|Publication number||US3264146 A|
|Publication date||Aug 2, 1966|
|Filing date||Sep 10, 1965|
|Priority date||Sep 10, 1965|
|Publication number||US 3264146 A, US 3264146A, US-A-3264146, US3264146 A, US3264146A|
|Inventors||Marks Burton S|
|Original Assignee||Continental Can Co|
|Export Citation||BiBTeX, EndNote, RefMan|
|Patent Citations (4), Referenced by (11), Classifications (5)|
|External Links: USPTO, USPTO Assignment, Espacenet|
United States Patent 3,264,146 ORGANIC FLUX CGMPOSITIUNfi AND METHOD OF USING SAME Burton S. Marks, Palo Alto, Calif., assignor to Continental Can Company, Inc., New York, N.Y., a corporation of New York No Drawing. Filed Sept. 10, 1965, Ser. No. 486,546 14 Claims. (Cl. l48--23) This application is a continuation-in-part of my application Serial No. 165,674, filed January 11, 1962, for Organic Flux for Soldering.
This invention is directed to soldering flux compositions and more specifically to the method of using said compositions for soldering tinplate and similar metal containers. Presently, it is known to employ various compositions including rosin and other heat-decomposable salts comprising zinc and ammonia chlorides for soldering. These compositions are known to prepare the surface of the metal to enable the molten solder to form a firm bond. In practice, however, a number of the known fluxes, including the rosin fluxes, for-example, decompose at soldering temperatures and leave an undesirable deposit. Similarly, the chloride-containing fluxes are so strongly acidic that at soldering temperatures the chlorides extend beyond the region to be soldered and remain on the metal surface after the soldered area cools.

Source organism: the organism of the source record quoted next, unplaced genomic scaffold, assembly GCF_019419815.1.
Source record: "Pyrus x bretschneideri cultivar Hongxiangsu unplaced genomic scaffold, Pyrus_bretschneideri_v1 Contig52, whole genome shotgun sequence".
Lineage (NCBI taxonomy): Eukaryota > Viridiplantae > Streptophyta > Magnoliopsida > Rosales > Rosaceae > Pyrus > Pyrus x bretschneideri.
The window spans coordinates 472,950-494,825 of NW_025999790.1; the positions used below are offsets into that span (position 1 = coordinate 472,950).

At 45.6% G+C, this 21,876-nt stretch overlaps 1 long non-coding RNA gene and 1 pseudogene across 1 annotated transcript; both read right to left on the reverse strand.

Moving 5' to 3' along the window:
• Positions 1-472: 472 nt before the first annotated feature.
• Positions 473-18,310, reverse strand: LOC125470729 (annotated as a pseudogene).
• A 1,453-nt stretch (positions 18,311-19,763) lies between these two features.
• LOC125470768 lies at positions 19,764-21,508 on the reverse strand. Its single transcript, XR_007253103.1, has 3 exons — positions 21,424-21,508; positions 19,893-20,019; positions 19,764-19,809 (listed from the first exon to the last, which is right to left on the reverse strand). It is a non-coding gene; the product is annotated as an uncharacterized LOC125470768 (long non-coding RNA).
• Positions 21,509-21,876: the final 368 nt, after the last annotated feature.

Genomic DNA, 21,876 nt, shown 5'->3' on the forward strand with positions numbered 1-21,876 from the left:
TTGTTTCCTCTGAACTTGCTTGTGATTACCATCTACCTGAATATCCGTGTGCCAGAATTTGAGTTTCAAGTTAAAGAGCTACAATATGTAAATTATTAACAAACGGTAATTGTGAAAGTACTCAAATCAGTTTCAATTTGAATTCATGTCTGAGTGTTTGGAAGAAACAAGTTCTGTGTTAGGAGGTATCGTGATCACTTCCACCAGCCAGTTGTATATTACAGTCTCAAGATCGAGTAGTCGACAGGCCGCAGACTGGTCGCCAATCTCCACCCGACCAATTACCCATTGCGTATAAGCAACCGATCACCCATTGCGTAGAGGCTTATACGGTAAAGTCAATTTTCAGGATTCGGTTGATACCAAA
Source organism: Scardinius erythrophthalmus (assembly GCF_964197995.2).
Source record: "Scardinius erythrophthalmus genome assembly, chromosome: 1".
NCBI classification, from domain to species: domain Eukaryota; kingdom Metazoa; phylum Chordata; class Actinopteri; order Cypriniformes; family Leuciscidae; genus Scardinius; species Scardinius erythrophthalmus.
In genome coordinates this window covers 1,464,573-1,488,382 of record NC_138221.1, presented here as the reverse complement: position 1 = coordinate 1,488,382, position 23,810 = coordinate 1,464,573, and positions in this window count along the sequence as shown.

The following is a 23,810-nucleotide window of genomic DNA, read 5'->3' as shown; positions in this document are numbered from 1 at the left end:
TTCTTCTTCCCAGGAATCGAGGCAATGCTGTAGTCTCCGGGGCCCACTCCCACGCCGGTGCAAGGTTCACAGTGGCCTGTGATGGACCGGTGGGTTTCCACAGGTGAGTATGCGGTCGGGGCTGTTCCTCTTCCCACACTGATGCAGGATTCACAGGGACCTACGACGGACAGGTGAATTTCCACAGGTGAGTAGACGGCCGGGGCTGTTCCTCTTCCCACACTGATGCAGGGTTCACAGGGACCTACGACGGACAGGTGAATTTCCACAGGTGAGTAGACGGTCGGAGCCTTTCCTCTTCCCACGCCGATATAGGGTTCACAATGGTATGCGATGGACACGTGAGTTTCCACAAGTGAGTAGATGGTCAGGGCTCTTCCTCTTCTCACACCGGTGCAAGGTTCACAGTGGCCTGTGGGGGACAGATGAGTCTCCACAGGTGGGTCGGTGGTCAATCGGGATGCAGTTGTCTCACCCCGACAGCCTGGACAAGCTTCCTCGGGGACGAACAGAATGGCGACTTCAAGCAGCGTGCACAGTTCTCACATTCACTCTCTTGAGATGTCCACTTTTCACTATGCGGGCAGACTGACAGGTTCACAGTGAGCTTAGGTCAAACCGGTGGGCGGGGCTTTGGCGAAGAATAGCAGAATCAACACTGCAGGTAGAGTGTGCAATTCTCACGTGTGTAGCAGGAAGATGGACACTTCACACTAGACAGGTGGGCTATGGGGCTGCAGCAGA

Normally, the solder employed with tinplate in preparing food containers, e.g., lead-tin solder having a ratio of 98 to 2, melts at about 320 C. At this temperature, the fluxes of the present invention are able to withstand the heat without significantly decomposing and are effective for removing tin oxide as it forms on the metal surface. Although stannous oxide (SnO) is amphoteric in nature, it is somewhat more basic than it is acidic in its chemical reactivity and, therefore, more readily reacts with the non-oxidizing acid to form the corresponding stannous salts which are soluble in the acid flux. Accordingly, it has been found that in soldering metal and particularly tinplate, a specific group of organic acid compounds may be used as a soldering flux without many of the disadvantages of the fluxes used heretofore.
Thus, it is an object of this invention to provide a method of soldering by utilizing an organic acid compound Which is substantially stable or will not decompose at soldering temperatures.